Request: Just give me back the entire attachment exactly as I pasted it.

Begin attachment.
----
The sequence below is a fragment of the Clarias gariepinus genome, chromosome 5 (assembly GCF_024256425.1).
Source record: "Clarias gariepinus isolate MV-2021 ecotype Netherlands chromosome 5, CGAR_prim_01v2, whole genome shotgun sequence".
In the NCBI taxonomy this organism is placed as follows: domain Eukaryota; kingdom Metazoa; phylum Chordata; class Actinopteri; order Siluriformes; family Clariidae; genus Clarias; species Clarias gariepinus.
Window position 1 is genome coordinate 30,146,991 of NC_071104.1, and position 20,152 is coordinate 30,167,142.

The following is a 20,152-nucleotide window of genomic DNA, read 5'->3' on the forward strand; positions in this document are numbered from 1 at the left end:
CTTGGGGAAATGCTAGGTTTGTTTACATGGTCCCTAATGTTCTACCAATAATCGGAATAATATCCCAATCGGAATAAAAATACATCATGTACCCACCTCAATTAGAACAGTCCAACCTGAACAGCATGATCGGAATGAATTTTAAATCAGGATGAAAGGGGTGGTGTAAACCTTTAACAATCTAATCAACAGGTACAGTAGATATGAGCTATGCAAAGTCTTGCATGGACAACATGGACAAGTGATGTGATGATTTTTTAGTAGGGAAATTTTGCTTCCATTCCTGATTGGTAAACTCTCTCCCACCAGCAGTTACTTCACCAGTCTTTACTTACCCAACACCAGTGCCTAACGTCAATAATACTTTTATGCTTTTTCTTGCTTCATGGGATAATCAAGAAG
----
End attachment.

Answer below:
The sequence below is a fragment of the Clarias gariepinus genome, chromosome 5 (assembly GCF_024256425.1).
Source record: "Clarias gariepinus isolate MV-2021 ecotype Netherlands chromosome 5, CGAR_prim_01v2, whole genome shotgun sequence".
In the NCBI taxonomy this organism is placed as follows: domain Eukaryota; kingdom Metazoa; phylum Chordata; class Actinopteri; order Siluriformes; family Clariidae; genus Clarias; species Clarias gariepinus.
Window position 1 is genome coordinate 30,146,991 of NC_071104.1, and position 20,152 is coordinate 30,167,142.

The following is a 20,152-nucleotide window of genomic DNA, read 5'->3' on the forward strand; positions in this document are numbered from 1 at the left end:
CTTGGGGAAATGCTAGGTTTGTTTACATGGTCCCTAATGTTCTACCAATAATCGGAATAATATCCCAATCGGAATAAAAATACATCATGTACCCACCTCAATTAGAACAGTCCAACCTGAACAGCATGATCGGAATGAATTTTAAATCAGGATGAAAGGGGTGGTGTAAACCTTTAACAATCTAATCAACAGGTACAGTAGATATGAGCTATGCAAAGTCTTGCATGGACAACATGGACAAGTGATGTGATGATTTTTTAGTAGGGAAATTTTGCTTCCATTCCTGATTGGTAAACTCTCTCCCACCAGCAGTTACTTCACCAGTCTTTACTTACCCAACACCAGTGCCTAACGTCAATAATACTTTTATGCTTTTTCTTGCTTCATGGGATAATCAAGAAG